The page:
Let's talk about Carl Wilson. In 2007, Continuum published the Canadian music critic's Let's Talk About Love, the 52nd volume in the critically acclaimed 33 ⅓ series. While previous editions focused on albums favourited by the authors, Wilson's book was unique because it looked at the career of none other than Celiné Dion, who was loathed and mocked by writers yet beloved by millions in her home province of Quebec and around the world. Beginning with March 23, 1998, the night the singer performed and won the Best Song Oscar for her ubiquitous Titantic theme song "My Heart Will Go On", he traces Dion's career from growing up the youngest of fourteen children to becoming a household name and having residencies in Las Vegas, while looking at the bigger picture of taste. The book became one of the most praised entries in the series and even landed the author on an episode of The Colbert Report.
Today Wilson's the music critic at Slate and contributes to a number of other publications including The New York Times, The Atlantic, Hazlitt, The Globe & Mail, and others, writing about everything from cross-dressing circus performers to a scathing (but fair) takedown of everybody's favourite dad rockers The National.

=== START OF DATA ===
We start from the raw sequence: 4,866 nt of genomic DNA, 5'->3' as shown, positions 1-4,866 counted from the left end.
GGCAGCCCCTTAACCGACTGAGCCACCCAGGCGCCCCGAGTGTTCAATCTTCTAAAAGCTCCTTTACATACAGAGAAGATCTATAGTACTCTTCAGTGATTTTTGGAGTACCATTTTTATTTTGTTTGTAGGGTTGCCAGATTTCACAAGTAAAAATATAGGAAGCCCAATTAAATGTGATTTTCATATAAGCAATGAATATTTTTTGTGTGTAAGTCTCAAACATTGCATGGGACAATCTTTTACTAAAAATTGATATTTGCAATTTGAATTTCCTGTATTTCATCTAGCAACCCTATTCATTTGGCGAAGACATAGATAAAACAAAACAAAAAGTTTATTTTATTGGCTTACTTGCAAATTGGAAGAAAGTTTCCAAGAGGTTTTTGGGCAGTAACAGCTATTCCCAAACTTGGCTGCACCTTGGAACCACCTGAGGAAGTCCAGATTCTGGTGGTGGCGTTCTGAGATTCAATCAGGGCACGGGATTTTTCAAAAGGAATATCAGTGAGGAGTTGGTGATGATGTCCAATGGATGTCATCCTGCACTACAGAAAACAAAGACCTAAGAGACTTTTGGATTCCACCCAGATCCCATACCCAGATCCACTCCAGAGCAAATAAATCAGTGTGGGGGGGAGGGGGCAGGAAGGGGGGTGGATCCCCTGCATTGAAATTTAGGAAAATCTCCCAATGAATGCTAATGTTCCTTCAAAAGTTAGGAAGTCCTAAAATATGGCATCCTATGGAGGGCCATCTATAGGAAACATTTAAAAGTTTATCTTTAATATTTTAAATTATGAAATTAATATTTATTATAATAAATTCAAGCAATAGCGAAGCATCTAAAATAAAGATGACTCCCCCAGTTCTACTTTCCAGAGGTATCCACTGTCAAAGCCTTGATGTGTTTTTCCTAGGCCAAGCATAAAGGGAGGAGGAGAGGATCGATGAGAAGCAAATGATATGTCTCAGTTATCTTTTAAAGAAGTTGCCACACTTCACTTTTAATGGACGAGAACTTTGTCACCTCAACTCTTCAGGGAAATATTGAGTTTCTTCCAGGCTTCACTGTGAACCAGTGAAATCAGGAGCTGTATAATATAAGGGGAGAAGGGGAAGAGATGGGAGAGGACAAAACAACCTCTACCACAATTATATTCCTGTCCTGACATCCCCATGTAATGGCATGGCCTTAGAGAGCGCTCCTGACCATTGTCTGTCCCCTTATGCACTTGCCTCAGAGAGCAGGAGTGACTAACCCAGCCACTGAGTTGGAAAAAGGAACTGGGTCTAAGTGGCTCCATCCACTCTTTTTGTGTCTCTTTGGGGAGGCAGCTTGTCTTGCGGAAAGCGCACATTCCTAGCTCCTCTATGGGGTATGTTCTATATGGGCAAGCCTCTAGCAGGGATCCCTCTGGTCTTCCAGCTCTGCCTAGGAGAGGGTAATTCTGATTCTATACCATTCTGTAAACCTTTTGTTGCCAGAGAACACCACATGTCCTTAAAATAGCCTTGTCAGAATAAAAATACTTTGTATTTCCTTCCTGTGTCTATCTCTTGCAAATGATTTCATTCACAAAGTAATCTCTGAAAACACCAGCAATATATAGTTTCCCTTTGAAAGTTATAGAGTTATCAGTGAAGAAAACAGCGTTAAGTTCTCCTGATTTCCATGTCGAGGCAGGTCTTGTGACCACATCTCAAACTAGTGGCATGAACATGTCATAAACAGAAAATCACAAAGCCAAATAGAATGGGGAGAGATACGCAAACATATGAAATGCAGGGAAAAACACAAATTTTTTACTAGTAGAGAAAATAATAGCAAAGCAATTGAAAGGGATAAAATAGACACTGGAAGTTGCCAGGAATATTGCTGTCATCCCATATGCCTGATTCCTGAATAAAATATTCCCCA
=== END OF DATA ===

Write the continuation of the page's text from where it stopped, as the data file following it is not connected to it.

Recently a new edition of Let's Talk About Love was published, featuring an update from the author and essays related to the book from others including NPR Music's Ann Powers, James Franco, Nirvana bassist Krist Novoselic, and Canadian musician Owen Pallett. The day of his Toronto book launch - some what appropriately the day after a Quebec election - Wilson sat down to talk about the province's most famous cultural export, why Justin Bieber might be more like Paul Anka than you think, and the dreaded p-word.